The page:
If you’ve claimed the Employee Retention Tax Credit, or ERTC, you’ve made a smart choice. This refundable tax credit provides cash your business can use for nearly any expense, such as paying off debts, hiring new employees, or purchasing much-needed supplies.

Many employers aren’t sure how to calculate their FICA taxes if they’ve chosen to claim the ERTC. Here’s what you need to know about the ERTC and FICA taxes.

What Is the FICA Tax?

FICA, which stands for Federal Insurance Contributions Act, is a type of payroll tax you withhold from employee paychecks and send to the IRS. FICA includes two taxes: the Social Security tax and the Medicare tax.

The Social Security tax is designed to support workers once they’ve reached retirement age. The tax goes into a big pool to fund the program with the promise that money will be available to each worker when it’s their turn to collect.

As you might imagine, Medicare tax goes toward funding the Medicare program. This health insurance program pays healthcare costs for people 65 and up.

How FICA Taxes Apply to the ERTC

If you haven’t yet claimed the ERTC, know that you can only claim the credit for qualified wages, meaning those subject to FICA tax. That means if you paid certain employees under the table (and did not pay FICA tax for them on your quarterly taxes), you can’t claim those wages for the ERTC.

Also, note that you cannot claim the ERTC for independent contractors. Since you don’t pay FICA taxes for them, the IRS doesn’t consider them “eligible employees.”

Non-resident aliens temporarily present in the United States (including non-resident international students) are also subject to FICA tax exemptions, so you can’t claim the ERTC for such workers.

Calculating FICA Taxes

Understanding the ERTC and FICA taxes can be difficult for some employers. Here’s how to calculate your FICA tax rate:

  1. Determine which compensation you must apply FICA to. Per IRS rules, FICA applies to all taxable wages, taxable fringe benefits (such as moving or tuition reimbursement), and salary reductions for contributions to retirement plans.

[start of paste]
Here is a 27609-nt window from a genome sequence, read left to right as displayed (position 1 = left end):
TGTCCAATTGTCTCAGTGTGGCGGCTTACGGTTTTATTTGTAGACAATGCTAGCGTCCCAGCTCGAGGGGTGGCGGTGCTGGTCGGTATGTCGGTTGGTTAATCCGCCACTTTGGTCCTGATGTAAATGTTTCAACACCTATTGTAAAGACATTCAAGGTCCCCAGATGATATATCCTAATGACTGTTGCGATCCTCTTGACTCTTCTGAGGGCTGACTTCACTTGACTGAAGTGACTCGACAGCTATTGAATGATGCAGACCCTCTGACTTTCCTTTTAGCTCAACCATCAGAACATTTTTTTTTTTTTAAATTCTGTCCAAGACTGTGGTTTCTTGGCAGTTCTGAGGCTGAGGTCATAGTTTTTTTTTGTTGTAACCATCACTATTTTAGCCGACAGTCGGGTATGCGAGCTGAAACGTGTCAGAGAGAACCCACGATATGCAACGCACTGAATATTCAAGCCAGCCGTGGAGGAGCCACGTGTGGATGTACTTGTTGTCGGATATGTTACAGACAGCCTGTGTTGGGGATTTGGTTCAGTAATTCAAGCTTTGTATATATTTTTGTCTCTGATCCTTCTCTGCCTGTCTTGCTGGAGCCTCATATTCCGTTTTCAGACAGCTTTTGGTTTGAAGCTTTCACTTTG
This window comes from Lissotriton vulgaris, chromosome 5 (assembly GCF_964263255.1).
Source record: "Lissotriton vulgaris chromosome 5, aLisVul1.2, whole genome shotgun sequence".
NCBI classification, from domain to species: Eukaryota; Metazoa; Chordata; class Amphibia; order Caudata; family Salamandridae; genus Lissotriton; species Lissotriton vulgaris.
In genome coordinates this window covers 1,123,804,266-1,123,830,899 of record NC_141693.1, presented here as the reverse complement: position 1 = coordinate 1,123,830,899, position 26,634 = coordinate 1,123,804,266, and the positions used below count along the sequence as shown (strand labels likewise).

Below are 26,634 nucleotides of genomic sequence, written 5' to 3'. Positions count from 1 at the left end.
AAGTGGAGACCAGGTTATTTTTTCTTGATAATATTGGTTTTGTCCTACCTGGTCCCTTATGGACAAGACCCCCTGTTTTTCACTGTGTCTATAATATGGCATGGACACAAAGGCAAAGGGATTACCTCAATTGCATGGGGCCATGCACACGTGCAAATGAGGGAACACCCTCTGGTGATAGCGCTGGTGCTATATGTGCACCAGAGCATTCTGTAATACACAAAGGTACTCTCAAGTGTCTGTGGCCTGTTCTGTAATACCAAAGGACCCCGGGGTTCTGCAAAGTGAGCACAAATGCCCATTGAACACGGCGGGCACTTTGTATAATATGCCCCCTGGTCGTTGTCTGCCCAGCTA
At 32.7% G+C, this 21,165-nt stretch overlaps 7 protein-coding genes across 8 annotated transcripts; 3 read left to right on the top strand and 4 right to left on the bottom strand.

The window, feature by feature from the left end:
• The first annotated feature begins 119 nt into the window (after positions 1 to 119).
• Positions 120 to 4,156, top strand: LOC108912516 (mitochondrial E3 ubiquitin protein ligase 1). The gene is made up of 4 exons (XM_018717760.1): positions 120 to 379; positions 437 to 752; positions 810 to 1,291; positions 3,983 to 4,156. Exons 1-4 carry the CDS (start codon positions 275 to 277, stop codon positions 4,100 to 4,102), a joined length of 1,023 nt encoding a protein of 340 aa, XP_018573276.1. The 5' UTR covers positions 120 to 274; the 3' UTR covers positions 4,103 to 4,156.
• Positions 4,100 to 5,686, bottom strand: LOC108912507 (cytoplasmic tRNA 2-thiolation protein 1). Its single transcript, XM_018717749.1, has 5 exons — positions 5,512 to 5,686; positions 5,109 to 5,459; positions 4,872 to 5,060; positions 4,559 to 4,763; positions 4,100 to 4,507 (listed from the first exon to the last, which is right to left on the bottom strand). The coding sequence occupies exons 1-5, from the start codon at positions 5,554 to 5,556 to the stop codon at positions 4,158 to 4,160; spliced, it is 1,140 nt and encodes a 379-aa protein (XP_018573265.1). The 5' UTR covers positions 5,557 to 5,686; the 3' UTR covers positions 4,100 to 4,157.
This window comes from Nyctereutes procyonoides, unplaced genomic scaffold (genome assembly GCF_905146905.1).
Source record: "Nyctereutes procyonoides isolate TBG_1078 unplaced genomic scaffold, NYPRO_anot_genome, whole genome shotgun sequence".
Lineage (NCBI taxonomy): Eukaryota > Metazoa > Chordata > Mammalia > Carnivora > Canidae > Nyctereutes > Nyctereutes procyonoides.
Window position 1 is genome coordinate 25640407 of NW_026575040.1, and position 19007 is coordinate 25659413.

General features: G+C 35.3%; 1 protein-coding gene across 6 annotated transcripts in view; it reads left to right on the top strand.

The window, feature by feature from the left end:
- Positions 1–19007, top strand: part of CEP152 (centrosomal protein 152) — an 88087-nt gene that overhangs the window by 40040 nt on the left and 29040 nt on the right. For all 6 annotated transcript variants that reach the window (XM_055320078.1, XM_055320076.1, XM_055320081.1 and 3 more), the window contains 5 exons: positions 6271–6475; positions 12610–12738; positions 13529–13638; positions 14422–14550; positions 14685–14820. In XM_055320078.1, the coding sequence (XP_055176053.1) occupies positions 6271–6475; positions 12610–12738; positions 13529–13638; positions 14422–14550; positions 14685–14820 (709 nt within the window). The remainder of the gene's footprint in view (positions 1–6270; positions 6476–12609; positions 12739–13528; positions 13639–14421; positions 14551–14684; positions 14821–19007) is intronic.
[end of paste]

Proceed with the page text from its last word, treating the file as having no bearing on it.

2. Determine whether compensation exceeds the annual Social Security wage base ($160,200 for 2023). If it’s below the base, you’ll use the 7.65% FICA rate. If it’s above the base, you must use the Social Security tax rate for wages up to the base and apply the Medicare tax rate to all compensation.
  3. Take the tax for employee compensation and apply an equal amount for your employer obligation.

Overpaying FICA taxes is quite common. If you think you made a mistake in your calculations, you can request a refund from the IRS by completing  Form 941-X, Adjusted Employer’s Quarterly Federal Tax Return or Claim for Refund. You must submit a separate form for each period you want to claim a refund.

Note that the IRS can’t refund the employee portion of FICA taxes unless one of the following requirements is met:

  • You have reimbursed or repaid your employee
  • You have secured your employee’s consent to the allowance of the refund claim

If you’d like to collect a refund for overpayments made in previous years, you must also certify that the employee has not made any prior claims and will not make any future claims for a refund.

Dayes Law Firm Will Help You Calculate Your FICA Taxes

Feeling a bit lost when it comes to the ERTC and FICA taxes? Let Dayes Law Firm help. We can tell you whether you’re eligible for the ERTC and provide guidance on calculating FICA taxes.

For a free consultation, call (800) 503-2000.